In each of the measuring tests of strengths, elongation at breaking point, and initial elastic modulus in respective Examples and Comparative examples, a fiber sample whose holder is reinforced with paper and an adhesive is held with an initial chuck space of 40 mm, and a single tension test is made at a rate of 0.67 mm/s. From a stress-strain curve thus obtained, nominal stress and strain are read, and are used for calculation. The initial elastic modulus is found from a gradient at a point where the value of strain is zero, and the strength and the elongation at breaking points from the values of stress and strain at a breaking point. The refractive indices in directions parallel and perpendicular to the fiber axis are measured by an interference microscope made by Carl Zeiss, and the birefringence and the average refractive index are calculated from these values. An immersion liquid is a mixture of methylene iodide, α-bromonaphtalene, and bromobenzene, and the refractive index is measured by an Abbe refractometer made by Atago. A crystal orientation factor refers to the degree of orientation for the principal axis of orientation calculated from the orientation of (200) surfaces of crystal obtained by a wide-angle X-ray diffraction measurement. The boil-off shrinkage of the sample is measured on the basis of JIS-L-1073. The viscosity number of the sample before drawing is measured with respect to orthochlorophenol through a method defined by ISO 1628-5.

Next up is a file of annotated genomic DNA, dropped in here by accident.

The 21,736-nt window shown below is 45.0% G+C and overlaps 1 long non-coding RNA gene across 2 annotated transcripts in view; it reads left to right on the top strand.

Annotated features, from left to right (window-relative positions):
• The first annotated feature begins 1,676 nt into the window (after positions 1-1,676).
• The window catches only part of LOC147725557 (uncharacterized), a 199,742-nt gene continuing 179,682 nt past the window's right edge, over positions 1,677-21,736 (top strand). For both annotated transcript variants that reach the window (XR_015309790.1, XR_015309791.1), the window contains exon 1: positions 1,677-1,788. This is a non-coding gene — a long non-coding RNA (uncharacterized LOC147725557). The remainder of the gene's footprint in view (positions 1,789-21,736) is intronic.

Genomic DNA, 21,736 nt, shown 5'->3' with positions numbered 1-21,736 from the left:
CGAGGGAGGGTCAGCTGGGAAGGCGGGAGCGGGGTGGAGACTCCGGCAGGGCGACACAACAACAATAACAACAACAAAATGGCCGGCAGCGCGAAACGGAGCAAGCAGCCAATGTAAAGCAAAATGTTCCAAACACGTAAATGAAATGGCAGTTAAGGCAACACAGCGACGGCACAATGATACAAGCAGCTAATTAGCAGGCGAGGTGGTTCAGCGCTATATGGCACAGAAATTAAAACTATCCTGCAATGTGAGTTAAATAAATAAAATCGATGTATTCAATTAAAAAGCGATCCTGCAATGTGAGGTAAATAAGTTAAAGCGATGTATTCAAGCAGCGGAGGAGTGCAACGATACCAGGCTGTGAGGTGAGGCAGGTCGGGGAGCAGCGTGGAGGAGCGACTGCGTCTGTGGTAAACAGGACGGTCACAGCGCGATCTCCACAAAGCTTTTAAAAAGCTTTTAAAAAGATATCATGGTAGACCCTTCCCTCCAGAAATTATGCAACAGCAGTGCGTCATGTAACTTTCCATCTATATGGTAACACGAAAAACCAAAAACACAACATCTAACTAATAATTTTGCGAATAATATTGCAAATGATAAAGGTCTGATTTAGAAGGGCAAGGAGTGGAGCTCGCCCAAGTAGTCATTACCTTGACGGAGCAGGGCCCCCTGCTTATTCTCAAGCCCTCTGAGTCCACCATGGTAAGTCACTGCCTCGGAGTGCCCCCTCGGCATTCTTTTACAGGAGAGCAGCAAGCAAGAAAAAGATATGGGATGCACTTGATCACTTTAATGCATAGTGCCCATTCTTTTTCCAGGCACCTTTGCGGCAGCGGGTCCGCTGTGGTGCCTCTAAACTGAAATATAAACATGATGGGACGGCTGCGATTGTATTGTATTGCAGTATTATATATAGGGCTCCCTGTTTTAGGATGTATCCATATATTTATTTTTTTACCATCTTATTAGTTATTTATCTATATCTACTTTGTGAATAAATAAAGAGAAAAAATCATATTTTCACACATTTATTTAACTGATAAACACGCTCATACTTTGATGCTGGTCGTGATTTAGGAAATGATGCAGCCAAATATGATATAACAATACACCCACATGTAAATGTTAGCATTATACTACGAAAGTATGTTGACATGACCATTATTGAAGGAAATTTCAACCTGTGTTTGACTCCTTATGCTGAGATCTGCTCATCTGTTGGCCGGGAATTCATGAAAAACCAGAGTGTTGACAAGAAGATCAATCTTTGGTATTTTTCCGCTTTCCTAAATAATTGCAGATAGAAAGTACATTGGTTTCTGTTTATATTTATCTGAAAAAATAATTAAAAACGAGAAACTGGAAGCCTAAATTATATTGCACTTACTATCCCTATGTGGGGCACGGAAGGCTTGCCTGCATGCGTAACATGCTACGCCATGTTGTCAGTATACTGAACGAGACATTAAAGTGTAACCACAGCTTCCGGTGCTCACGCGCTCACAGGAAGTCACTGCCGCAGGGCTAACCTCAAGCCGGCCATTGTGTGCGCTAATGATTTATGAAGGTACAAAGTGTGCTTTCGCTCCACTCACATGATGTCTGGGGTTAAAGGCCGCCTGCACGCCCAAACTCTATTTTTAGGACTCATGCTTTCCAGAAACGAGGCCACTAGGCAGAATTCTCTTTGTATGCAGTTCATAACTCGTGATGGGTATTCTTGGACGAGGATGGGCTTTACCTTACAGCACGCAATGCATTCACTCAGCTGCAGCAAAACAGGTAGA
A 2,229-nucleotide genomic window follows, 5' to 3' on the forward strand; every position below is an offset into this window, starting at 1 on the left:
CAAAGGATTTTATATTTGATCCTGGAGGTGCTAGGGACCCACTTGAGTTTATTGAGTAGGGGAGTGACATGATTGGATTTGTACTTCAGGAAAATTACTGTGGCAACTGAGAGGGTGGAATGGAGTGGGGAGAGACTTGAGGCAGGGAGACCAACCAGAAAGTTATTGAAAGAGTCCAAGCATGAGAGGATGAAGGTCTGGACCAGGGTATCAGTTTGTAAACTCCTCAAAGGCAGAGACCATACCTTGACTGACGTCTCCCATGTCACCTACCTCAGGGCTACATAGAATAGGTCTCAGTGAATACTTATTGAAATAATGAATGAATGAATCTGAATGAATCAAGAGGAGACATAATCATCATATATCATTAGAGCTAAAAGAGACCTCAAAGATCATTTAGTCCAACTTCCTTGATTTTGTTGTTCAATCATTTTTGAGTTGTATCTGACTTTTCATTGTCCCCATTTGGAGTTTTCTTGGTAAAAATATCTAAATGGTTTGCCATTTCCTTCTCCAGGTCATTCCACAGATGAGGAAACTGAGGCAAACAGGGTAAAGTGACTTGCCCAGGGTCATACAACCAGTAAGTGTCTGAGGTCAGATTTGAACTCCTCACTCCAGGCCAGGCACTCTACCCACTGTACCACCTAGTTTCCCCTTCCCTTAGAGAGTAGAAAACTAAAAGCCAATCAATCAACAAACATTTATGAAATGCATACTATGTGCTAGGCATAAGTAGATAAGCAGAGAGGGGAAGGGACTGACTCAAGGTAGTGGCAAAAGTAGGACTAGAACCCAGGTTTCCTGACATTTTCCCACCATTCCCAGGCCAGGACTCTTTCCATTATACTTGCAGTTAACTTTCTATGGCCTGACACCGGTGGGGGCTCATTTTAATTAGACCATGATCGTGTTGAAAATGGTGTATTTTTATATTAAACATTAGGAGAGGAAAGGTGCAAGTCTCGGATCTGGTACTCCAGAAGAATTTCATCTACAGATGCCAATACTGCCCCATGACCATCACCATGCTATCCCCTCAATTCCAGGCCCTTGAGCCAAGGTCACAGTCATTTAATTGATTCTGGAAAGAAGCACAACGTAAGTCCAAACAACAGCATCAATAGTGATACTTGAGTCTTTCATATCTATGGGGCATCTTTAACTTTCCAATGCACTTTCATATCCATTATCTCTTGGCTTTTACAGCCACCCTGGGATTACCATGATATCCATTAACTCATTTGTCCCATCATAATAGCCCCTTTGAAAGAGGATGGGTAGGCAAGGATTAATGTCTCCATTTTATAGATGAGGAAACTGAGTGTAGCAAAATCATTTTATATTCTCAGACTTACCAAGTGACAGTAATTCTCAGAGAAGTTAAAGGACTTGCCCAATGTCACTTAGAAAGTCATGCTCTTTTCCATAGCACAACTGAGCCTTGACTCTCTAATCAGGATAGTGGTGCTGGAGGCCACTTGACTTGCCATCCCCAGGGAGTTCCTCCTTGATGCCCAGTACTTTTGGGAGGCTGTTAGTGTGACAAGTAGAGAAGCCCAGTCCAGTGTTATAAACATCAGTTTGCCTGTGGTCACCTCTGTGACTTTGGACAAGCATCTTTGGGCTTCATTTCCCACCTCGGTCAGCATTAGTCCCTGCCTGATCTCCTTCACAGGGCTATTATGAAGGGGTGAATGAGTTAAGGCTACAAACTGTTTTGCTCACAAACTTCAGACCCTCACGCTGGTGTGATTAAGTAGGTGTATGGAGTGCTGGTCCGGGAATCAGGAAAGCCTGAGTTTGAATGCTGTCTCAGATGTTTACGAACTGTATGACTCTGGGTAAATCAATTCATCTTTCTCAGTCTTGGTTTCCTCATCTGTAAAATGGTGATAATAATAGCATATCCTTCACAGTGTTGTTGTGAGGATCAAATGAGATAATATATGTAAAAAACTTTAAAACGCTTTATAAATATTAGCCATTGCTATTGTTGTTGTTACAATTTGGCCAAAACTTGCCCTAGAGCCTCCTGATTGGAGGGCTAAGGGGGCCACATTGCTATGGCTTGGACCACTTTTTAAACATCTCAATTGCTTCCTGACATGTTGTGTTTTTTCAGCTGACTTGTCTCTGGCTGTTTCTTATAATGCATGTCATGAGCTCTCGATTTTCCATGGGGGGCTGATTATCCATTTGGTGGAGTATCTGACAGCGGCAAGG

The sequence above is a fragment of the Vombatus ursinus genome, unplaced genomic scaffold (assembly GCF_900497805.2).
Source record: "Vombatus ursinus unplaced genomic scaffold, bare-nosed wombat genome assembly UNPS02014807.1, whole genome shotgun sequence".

Fabrication conditions and test results in respective Examples and Comparative examples are listed in Table 1.

TABLE 1
Thread Thread Laser Laser Elongation Initial Crystal
feed winding beam beam Boil-off at breaking elastic orien- Average Index
rate rate Draw power dia. shrinkage Strength point mod. tation refractive differ-
(ms−1) (ms−1) ratio (W) (mm) Remarks (%) (GPa) (%) (GPa) factor index ence
Example 1 0.245 1.72 7 22.5 2.1 0.71 10 15 1.60 0.164
Example 2 0.177 1.23 7 22.5 4.1 0.77 13 17 1.60 0.173
Example 3 0.177 1.06 6 22.5 4.1 0.6 16 14 1.60 0.174
Example 4 0.15 0.165 6.6 13.8 4.1 a 0.73 16 15
Example 5 0.192 1.06 5.5 22.5 4.1 0.16
Example 6 0.267 1.60 6 22.5 4 6.8 0.88 18 19.3 0.986 1.59 0.208
Example 7 0.233 1.40 6 22.5 4 3.9 0.85 19 18.4 0.980 1.59 0.215
Example 8 b 1 0.96 18 19.2 0.981 1.60 0.212
Example 9 c 1.3 1.18 12 20.8 0.988 1.61 0.22
Example 10 0.133 0.80 6 22.5 4 5.6 1.11 20 18.1 0.980 1.58 0.202
Example 11 c 1.5 1.28 12 19.5 0.988 1.60 0.21
Comp. Ex. 1 0.125 0.75 6 22.5 4.1 0.015
Comp. Ex. 2 1 d 0.09 1080 2 1.58 0.001
Comp. Ex. 3 0.01 0.07 7 0.22 106 3.3 1.58 0.059
Comp. Ex. 4 0.01 0.04 & 7 a 0.66 8 14 1.60 0.175
0.0175
Comp. Ex. 5 0.01 0.04 & 6 a 0.67 13 14 1.60 0.179
0.015

Note: a=two-step drawing, b=Fixed-length annealing, c=tensioned annealing, d=Un-drawn

EXAMPLE 1

A high-strength synthetic fiber is fabricated experimentally in such a way that a thread is drawn by infrared heating on the conditions of Table 1 and is wound on a reel at a speed of 1.72 meters per second. In this case, a production speed is about 100 times higher and the temperature gradient is at least 10 times larger than in ordinary zone drawing. For physical properties of a high-strength synthetic fiber thus obtained, the strength is 3.2 times and the initial elastic modulus is 4.5 times higher than in the sample of Comparative example 3 in which the thread is drawn 7 times like an ordinary drawing condition. Even in comparison with the sample of Comparative example 4 in which the thread is drawn 7 times at two steps, the strength increases 1.08 times, the initial elastic modulus 1.07 times, and the elongation at breaking point 1.25 times.